There’s no better taste in this world than chicken skin. It’s one of few foods, if not the only food, that makes people instinctively close their eyes and groan with satisfaction. And though we named it as a food trend that needs to die in 2017, some of us are very glad a few orders are still around.
Here are three spots in the Valley where you can find straight chicken skins.
Pescado Borracho2540 South Val Vista Drive, Gilbert
The Chicka-rones at Pescado Borracho in deep Gilbert are chicken skins are downright hedonistic, but also gluten-free. They're all crunchy and curled at the edges, then heavily spiced, and they truly smell and look like chicharrones, but it’s all skins. (That, and the generous side of creamy queso dip.) This is also a hefty order of skins. If you pair these suckers with actual food, like a couple of Borracho's heavenly, crispy octopus tacos, you will likely have leftovers. But note: Chicka-rones are still good (and snappy) the next day, cold or reheated.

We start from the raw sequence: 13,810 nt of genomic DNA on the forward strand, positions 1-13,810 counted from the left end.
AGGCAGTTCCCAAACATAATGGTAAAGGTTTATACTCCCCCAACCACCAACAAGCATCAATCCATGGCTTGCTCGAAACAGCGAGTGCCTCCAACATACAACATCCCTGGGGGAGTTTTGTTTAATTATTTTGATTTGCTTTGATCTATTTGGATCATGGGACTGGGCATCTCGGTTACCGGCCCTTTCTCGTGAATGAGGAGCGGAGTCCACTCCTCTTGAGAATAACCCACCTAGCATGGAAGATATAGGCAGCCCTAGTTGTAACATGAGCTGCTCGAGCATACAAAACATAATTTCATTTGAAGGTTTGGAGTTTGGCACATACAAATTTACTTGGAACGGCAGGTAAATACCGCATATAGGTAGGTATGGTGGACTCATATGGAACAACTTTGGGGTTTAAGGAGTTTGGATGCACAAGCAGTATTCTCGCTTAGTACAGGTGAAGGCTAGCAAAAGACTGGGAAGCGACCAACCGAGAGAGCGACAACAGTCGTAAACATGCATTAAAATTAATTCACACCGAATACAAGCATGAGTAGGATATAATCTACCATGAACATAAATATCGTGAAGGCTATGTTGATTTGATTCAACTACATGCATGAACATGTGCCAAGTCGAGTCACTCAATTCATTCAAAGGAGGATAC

Trapp Haus BBQ511 East Roosevelt Street
This Roosevelt Row joint is a shrine to barbecue. Aggressive flavors are piled on by proprietor Phil “the Grill” Johnson. As good as Johnson is with brisket, he rules with chicken too (we love you, Philly Crack wings). The chicken skins at Trapp Haus BBQ are little bite-size crumbles of crunchy, seasoned skins. The paper tray is perfectly drizzled with honied hot sauce, a sweet offsetting of the saltiness. Chicken skins can arrive alone, as described, or upon the Philly Phil special — smoked brisket, hot links, and those crispy chicken skins with honey hot barbecue sauce on a toasted brioche bun.
The Larder + The Delta200 West Portland Street, #101
Some dishes in this town are perfect and should never be punched up or dialed down. One is the chicken skins at The Larder + The Delta. Chef Stephen Jones' skins are a little deeper in color, a little heavier in weight, a little crookier (they have as many nooks and crannies as an English muffin). And on top, the skins are coated in desert blossom honey, infused with lavender, and sprinkled with orange zest. What sets this dish apart is the lavender; the smell alone almost more than the taste.